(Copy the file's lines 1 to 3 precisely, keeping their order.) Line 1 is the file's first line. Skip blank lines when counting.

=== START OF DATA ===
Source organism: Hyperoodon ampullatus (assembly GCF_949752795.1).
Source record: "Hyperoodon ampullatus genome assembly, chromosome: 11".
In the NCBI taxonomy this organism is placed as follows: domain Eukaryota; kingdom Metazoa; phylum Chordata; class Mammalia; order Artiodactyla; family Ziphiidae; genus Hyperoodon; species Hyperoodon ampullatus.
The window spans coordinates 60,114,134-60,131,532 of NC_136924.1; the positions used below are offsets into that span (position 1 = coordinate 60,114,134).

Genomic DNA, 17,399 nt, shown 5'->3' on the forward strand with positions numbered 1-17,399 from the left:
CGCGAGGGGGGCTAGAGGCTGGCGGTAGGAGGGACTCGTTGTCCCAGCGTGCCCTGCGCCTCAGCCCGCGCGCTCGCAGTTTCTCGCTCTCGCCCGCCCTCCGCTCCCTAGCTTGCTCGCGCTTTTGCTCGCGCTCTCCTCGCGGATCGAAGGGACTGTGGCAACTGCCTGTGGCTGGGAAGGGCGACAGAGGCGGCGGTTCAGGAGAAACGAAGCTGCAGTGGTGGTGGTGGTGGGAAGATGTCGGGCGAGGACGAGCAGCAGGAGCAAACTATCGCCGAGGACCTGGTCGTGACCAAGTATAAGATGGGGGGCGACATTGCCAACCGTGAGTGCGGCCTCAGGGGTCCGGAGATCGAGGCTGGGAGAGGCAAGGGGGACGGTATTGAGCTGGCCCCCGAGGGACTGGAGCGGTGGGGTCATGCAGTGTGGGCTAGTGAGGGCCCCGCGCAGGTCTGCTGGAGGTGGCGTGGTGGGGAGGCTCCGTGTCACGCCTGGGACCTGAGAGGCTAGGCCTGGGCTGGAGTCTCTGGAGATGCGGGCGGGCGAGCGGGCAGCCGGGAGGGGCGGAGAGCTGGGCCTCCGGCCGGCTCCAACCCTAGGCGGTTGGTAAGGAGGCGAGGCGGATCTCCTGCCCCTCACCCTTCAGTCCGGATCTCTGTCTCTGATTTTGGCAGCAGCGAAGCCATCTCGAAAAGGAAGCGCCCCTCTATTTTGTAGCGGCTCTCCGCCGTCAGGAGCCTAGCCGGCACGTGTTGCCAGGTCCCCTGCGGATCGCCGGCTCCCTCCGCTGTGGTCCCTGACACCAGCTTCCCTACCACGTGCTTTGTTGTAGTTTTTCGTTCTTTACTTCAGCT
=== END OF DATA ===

Source organism: Hyperoodon ampullatus (assembly GCF_949752795.1).
Source record: "Hyperoodon ampullatus genome assembly, chromosome: 11".
In the NCBI taxonomy this organism is placed as follows: domain Eukaryota; kingdom Metazoa; phylum Chordata; class Mammalia; order Artiodactyla; family Ziphiidae; genus Hyperoodon; species Hyperoodon ampullatus.